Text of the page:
Intel Core i7 Nehalem launching on November 17

By Koushik Saha on 6.11.08

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Intel provided information about its next-generation micro-architecture (Nehalem) with the Core i7 processors at a media event on Wednesday in Athens, Greece, prior to the worldwide official release of the system on November 17.

The event ran under the headline of "the fastest processor on the planet". The two major characteristics of the new i7 architecture are the triple-channel integrated memory controllers and the new interface called Quick Path Interconnect (QPI). Other highlights include the monolithic die to consolidate all four cores in a single piece of silicon, and the shared L3 cache. Further improvements include the use of the Hyper-threading as well as the Turbo Boost technologies. The Core i7 processors are also optimized to operate with Intel's X58 chipset.The Corei7 series will feature three quad-core models: The 2.66 GHz Core i7 920 will aim for the sub-$1000 class of PCs, the 2.93 GHz Core i7 940 for more expensive PCs in the $1500-$2000 range and the 3.2 GHz 965 Extreme Edition at enthusiast PCs.

The prices (1K pieces) of these CPUs are $999 for the Extreme Edition, $562 for the 940 and $284 for the 920.The X58 Express chipset covers both the northbridge/southbridge operations. The X58 IOH supports up to 36 PCIe 2.0 lanes. Depending on the processor model, QPI may run at either 6.4 GT/sec (Core i7-965) or 6.4 GT/sec (Core i7-940, i7-920) to communicate with the X58 Express chipset in each direction. This is twice the bandwidth of Intel's currently available X48 chipset, plus the full-duplex transport instead of the half-duplex. AMD's HyperTransport 3.0 still has an advantage herewith up to 41.6GB/s of bi-directional bandwidth.However, the X58 Express does not support the legacy PS/2 IDE, serial or parallel ports.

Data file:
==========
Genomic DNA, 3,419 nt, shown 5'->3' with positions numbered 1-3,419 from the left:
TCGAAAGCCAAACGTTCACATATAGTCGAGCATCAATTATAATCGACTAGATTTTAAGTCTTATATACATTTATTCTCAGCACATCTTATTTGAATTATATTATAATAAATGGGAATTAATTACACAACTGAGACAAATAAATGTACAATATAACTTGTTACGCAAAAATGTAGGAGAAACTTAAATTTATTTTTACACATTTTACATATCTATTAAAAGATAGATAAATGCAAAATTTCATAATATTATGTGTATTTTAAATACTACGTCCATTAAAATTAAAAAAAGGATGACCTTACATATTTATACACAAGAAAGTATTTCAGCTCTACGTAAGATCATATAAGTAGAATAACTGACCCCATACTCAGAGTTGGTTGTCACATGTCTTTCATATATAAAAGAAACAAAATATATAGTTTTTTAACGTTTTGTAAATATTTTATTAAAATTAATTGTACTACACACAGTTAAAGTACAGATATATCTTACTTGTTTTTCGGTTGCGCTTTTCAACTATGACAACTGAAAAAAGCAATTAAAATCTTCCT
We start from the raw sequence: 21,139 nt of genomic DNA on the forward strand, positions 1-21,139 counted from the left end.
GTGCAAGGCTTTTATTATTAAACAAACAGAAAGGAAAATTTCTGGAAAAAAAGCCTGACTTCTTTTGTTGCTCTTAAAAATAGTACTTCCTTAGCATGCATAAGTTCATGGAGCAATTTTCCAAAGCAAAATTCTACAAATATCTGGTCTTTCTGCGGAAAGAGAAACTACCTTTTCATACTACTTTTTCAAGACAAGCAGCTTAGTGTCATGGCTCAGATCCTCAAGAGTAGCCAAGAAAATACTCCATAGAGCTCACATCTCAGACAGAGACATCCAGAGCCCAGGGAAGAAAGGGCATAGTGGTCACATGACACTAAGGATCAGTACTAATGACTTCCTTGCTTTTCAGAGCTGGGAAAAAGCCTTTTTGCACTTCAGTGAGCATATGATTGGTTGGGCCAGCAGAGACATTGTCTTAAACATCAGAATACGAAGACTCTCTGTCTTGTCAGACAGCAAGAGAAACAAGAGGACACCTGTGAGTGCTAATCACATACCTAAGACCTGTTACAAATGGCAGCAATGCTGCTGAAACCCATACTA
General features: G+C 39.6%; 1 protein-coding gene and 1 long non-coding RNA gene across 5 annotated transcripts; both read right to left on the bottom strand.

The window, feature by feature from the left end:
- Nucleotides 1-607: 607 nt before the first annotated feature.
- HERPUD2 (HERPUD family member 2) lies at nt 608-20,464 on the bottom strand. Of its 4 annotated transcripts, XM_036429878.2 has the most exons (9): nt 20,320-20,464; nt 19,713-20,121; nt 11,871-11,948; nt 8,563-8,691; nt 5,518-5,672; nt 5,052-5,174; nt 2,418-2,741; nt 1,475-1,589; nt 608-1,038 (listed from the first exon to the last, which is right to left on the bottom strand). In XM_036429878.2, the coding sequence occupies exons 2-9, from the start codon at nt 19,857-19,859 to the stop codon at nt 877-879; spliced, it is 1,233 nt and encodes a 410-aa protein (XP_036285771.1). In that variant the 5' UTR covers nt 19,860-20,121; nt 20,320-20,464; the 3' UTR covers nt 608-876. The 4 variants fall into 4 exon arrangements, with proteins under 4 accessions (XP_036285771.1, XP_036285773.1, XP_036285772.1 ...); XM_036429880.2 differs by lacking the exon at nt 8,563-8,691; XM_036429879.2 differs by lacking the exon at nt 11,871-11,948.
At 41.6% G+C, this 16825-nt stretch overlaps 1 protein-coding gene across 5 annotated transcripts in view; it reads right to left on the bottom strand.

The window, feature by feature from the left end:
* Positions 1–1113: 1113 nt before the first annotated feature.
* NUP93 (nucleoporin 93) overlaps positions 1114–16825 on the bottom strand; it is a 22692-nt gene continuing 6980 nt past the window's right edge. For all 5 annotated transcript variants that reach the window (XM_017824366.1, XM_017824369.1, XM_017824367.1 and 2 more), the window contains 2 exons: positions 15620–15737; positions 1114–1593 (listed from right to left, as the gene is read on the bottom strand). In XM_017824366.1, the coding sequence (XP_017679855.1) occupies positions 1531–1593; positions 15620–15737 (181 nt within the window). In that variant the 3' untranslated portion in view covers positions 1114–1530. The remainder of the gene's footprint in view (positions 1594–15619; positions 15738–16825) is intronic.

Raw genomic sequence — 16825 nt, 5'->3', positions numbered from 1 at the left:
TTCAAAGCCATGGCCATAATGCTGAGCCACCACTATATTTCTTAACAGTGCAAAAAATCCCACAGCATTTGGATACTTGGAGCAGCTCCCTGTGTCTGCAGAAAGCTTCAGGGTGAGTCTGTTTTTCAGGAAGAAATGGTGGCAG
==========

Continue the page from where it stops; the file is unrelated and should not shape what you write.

Turbo mode

Under the "TurboMode", the utilization of the number of active cores is used to adjust the frequency. For example, if only two cores are active, then there will be much more headroom within the thermal and power envelope and the CPU will be clocked higher. So the "turbo" frequencies of each core depend on the number of cores active. We could say that this is mainly a power saving feature.

Turbo Mode boasts single threaded applications as well as the performance of multi-threaded applications, according to Intel. Below is a graph that Intel showed with the Core i7 Extreme CPU to process in single-core and quad-core configurations, with Turbo Mode enabled. The graph shows the percent performance increase with Turbo Mode enable.

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